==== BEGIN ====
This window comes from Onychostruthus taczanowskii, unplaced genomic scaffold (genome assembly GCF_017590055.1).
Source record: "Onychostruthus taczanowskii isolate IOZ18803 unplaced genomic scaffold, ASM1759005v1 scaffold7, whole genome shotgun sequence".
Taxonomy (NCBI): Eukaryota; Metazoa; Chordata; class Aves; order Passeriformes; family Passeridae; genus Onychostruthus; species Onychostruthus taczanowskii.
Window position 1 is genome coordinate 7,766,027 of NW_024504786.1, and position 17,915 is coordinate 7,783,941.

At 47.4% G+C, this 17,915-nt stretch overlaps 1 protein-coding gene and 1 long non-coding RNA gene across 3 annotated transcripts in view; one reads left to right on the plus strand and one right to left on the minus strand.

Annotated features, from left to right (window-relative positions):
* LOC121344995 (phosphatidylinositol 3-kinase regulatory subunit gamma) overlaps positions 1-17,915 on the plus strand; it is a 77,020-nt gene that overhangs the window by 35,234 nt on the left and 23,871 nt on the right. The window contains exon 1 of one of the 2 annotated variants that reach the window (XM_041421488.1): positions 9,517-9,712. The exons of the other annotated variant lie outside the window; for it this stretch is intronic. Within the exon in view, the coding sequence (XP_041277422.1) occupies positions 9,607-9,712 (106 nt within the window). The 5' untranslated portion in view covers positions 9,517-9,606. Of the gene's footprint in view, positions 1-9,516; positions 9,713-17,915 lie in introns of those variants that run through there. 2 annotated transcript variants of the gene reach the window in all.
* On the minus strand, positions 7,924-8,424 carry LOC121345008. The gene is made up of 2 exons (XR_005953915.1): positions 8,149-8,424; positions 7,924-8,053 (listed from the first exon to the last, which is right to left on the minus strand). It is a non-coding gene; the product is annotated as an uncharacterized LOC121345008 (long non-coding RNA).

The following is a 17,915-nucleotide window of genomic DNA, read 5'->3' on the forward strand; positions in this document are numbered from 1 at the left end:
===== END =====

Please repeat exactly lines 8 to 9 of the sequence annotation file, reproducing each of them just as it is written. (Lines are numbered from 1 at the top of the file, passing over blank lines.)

* On the minus strand, positions 7,924-8,424 carry LOC121345008. The gene is made up of 2 exons (XR_005953915.1): positions 8,149-8,424; positions 7,924-8,053 (listed from the first exon to the last, which is right to left on the minus strand). It is a non-coding gene; the product is annotated as an uncharacterized LOC121345008 (long non-coding RNA).

The following is a 17,915-nucleotide window of genomic DNA, read 5'->3' on the forward strand; positions in this document are numbered from 1 at the left end: